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Alberta

“All talk, no action”. Alberta government not nearly aggressive enough against Ottawa – Project Confederation

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This article is submitted by Josh Andrus, Executive Director of Project Confederation

The Alberta Legislature finished for the year on Tuesday and the theme of the session might as well have been “all talk, no action”.

Despite wave after wave of relentless attacks from a hostile federal government in Ottawa, precious little progress has been made to stand up for Alberta.

Given Prime Minister Justin Trudeau and the Liberal government have their foot on the throat of our energy sector, a strong response from the provincial government should be expected, right?

Well, so far we haven’t seen one.

Maybe Alberta’s response is still being worked on, but why the delay?

It’s not like this was unexpected…

The fall federal election gave us an early taste of what was in store.

All five major parties effectively campaigned to end new energy development in Canada and transition to a net-zero future.

Perhaps the most telling moment was when even the Conservatives refused to show their support for Alberta’s oil and gas industry.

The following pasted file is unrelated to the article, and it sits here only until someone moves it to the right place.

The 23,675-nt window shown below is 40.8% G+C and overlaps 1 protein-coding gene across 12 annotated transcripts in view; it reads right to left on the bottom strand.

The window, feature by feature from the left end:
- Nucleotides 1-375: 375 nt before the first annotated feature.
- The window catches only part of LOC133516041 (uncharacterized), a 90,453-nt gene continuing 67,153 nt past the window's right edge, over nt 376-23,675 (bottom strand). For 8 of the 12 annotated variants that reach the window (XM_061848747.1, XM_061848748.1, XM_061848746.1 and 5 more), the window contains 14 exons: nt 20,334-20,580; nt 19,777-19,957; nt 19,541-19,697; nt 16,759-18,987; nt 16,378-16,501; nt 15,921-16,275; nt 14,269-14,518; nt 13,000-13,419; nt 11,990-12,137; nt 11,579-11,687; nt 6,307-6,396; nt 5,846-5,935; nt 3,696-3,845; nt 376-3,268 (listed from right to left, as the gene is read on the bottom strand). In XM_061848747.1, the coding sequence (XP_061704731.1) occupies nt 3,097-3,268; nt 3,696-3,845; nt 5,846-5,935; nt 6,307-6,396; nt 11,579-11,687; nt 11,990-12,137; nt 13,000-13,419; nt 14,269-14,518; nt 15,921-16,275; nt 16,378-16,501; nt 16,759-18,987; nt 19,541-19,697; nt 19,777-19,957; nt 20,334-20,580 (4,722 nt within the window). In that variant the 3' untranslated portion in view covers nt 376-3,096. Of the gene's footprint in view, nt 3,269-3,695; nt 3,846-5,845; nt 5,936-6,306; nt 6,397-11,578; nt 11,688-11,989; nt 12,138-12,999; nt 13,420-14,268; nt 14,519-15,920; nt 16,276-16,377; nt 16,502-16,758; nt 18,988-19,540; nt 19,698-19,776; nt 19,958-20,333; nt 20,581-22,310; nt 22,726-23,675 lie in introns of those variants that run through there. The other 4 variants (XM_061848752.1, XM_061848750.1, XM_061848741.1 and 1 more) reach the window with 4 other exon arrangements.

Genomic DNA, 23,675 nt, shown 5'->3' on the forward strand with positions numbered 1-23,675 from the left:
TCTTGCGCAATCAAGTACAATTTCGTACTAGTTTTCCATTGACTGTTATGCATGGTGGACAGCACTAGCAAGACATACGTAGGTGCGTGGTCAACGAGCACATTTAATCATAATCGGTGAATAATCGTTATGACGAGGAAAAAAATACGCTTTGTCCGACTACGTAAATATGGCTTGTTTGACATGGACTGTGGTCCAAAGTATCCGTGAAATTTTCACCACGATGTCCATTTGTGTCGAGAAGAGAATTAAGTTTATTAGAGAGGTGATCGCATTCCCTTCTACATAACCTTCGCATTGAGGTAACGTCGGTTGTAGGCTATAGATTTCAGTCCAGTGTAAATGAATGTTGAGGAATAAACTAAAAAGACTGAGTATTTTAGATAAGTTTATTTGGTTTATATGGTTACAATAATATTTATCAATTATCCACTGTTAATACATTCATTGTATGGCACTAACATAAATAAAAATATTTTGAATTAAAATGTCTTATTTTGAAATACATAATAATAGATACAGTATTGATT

During the English language debate, Bloc Quebecois leader Yves-François Blanchet forced Conservative leader Erin O’Toole to reiterate a promise he’d made at the French debate – that, if elected, the Conservatives would not allow a pipeline to be built through Quebec.

The statement from O’Toole was simple: “We’re not going to let that happen.”

Now re-elected to what barely passes for a mandate – 32.3% of the vote with just a 62.3% turnout – the federal Liberal government is preparing to entirely dismantle Canada’s energy sector.

The Alberta government did finally hold their long-promised referendum on equalization – something that more than two years ago, we suggested should have been held immediately.

Alberta has lost a net $600 billion dollars since 1957, with over $240 billion of that leaving Alberta in just the past 13 years, and 61.7% of voters voted in favour of removing the principle of equalization from the constitution of Canada.

The provincial government then introduced a motion in the Legislature to recognize the result of the referendum, a necessary.

But they seemed to treat it as more of a marketing opportunity than the first step to kick off negotiations with Ottawa, timing the passage of the motion to coincide with Premier Kenney’s speech at the UCP AGM, rather than when it would have made the most waves in the media and in Ottawa.